Vietnam government’s plan to control free call apps an ‘impossible’ task, experts say
A man uses his smartphone next to a billboard advertising an over-the-top service
The Vietnamese government has decided it should manage free Internet-based telecom tools like Viber, Line and Whatsapp because they are inflicting million-dollar losses on local network providers.
However, experts say the government will find it difficult to do this.
Prime Minister Nguyen Tan Dung has asked the Ministry of Information and Communications to draft regulations to manage free communication services on the Internet (over-the-top (OTT) services.)
Pham Hong Hai, head of the Telecommunications Department under the Ministry of Information and Communications said OTT services have seriously affected telecom companies, so they should be managed. Relevant agencies will consider managing the services, but would not cause difficulties to users, he said.
The country should neither ban all the services nor allow them to freely develop, he added.
Worried about the government’s new policy, some OTT service providers have said if their services are to be managed, the regulations should be transparent and equitable.
However, it is not easy to manage OTT services, experts say.
Nguyen Vuong Quoc Thinh, a telecommunication expert with French network provider Orange, said it would be impossible to ban all OTT services in Vietnam. It would face reactions from users and it is not a measure that local telecom companies expect to be taken.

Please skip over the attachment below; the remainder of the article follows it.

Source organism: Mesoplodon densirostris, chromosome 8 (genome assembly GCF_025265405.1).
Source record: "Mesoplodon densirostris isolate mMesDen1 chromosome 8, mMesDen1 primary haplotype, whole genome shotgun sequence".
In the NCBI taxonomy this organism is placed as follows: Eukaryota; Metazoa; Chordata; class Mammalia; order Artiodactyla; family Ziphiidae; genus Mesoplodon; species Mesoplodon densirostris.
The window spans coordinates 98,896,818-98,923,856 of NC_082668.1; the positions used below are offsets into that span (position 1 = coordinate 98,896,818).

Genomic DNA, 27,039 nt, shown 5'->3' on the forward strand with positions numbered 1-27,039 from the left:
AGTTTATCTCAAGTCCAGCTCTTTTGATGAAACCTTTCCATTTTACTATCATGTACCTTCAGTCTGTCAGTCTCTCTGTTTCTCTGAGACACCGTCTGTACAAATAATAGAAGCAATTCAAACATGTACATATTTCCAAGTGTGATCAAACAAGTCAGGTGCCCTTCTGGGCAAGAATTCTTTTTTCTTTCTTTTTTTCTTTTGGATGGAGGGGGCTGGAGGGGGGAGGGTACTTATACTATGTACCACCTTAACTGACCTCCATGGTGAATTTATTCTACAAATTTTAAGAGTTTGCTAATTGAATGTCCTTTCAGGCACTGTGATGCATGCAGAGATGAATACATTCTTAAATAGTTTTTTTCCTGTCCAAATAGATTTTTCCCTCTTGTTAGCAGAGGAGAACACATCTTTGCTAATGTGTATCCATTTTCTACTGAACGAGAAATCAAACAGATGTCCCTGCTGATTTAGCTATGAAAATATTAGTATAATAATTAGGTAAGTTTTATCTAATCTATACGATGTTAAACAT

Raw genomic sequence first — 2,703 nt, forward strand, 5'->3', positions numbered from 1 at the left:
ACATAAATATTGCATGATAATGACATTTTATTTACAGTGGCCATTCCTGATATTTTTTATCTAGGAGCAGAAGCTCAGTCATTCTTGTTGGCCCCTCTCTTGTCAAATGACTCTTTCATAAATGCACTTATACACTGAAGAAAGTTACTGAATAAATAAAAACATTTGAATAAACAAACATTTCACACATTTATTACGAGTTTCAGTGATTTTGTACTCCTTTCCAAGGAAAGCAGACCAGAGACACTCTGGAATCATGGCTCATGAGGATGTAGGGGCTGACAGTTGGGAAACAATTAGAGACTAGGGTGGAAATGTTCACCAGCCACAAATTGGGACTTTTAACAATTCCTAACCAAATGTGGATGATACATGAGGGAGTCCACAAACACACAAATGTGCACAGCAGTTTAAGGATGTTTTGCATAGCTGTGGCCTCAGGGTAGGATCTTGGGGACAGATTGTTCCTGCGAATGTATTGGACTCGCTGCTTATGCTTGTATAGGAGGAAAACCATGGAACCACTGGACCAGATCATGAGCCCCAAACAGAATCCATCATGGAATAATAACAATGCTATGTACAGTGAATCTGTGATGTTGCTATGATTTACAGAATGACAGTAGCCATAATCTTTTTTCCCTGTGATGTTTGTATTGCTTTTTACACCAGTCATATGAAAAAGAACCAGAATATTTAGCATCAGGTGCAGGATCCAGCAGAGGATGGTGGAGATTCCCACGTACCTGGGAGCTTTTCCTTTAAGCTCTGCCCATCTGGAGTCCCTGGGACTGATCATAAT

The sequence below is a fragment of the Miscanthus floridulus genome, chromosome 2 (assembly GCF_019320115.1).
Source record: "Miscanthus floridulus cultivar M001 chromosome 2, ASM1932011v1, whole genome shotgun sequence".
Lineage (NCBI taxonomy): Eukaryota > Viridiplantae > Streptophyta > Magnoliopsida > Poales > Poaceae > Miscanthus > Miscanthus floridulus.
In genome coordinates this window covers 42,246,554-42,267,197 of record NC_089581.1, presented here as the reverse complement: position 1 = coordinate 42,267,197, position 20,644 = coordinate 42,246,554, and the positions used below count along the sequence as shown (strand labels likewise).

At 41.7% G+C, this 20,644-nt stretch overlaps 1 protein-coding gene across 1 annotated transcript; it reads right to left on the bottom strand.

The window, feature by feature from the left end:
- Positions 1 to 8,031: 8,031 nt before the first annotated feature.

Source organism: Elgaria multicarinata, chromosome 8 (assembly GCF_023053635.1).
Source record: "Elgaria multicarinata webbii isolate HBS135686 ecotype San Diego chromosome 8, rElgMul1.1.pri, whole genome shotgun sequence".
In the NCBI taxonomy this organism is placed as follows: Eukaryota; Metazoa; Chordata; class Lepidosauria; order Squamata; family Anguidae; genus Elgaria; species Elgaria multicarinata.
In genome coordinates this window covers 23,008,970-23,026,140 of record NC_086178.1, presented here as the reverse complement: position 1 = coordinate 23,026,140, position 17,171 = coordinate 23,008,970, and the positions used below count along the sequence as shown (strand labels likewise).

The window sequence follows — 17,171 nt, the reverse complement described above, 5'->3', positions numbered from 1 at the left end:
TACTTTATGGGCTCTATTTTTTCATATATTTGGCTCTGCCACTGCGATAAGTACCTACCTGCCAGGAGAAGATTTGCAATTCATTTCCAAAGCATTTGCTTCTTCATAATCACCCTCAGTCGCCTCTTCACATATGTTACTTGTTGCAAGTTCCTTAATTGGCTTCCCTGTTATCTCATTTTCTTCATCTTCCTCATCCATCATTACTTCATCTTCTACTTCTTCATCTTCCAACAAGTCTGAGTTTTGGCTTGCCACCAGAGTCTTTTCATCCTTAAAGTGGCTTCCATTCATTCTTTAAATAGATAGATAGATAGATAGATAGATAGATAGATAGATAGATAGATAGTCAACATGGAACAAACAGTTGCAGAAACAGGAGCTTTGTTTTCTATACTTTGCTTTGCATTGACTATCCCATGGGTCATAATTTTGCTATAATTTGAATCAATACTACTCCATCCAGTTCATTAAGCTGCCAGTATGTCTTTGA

The companies are not yet able to provide attractive telecom content services, so OTT apps help them reach more customers who subscribe to mobile Internet packages, he explained.
Network providers can also block OTT services on their networks if they want. However, this is unlikely to happen since the providers that ban the services may incur huge losses if others do not follow suit, he said.
Thinh said telecom companies the world over, not just Vietnam, have faced lower earnings from call and message services because of competition with OTT apps. Some countries want to manage the apps, but no specific policy has been outlined yet.
He said Vietnam’s OTT service providers should cooperate with local telecom firms to provide value added services and share the profit.
In fact, some providers like VNG have asked to cooperate with telecom firms, but no deals have been signed as yet.
A telecom expert who declined to be named said the government should not use administrative measures to manage OTT services. He said the government should manage the services only in terms of information security. It should ask providers of OTT apps to ensure security of personal information of the apps’ users.
He noted that other countries do not try to manage OTT services. Instead they facilitate OTT service providers and telecom companies to co-operate for mutual benefit.
OTT services run over telecoms operators' networks, so the telecom companies could offer users of OTT calls of higher quality. Users are willing to pay for this, he said.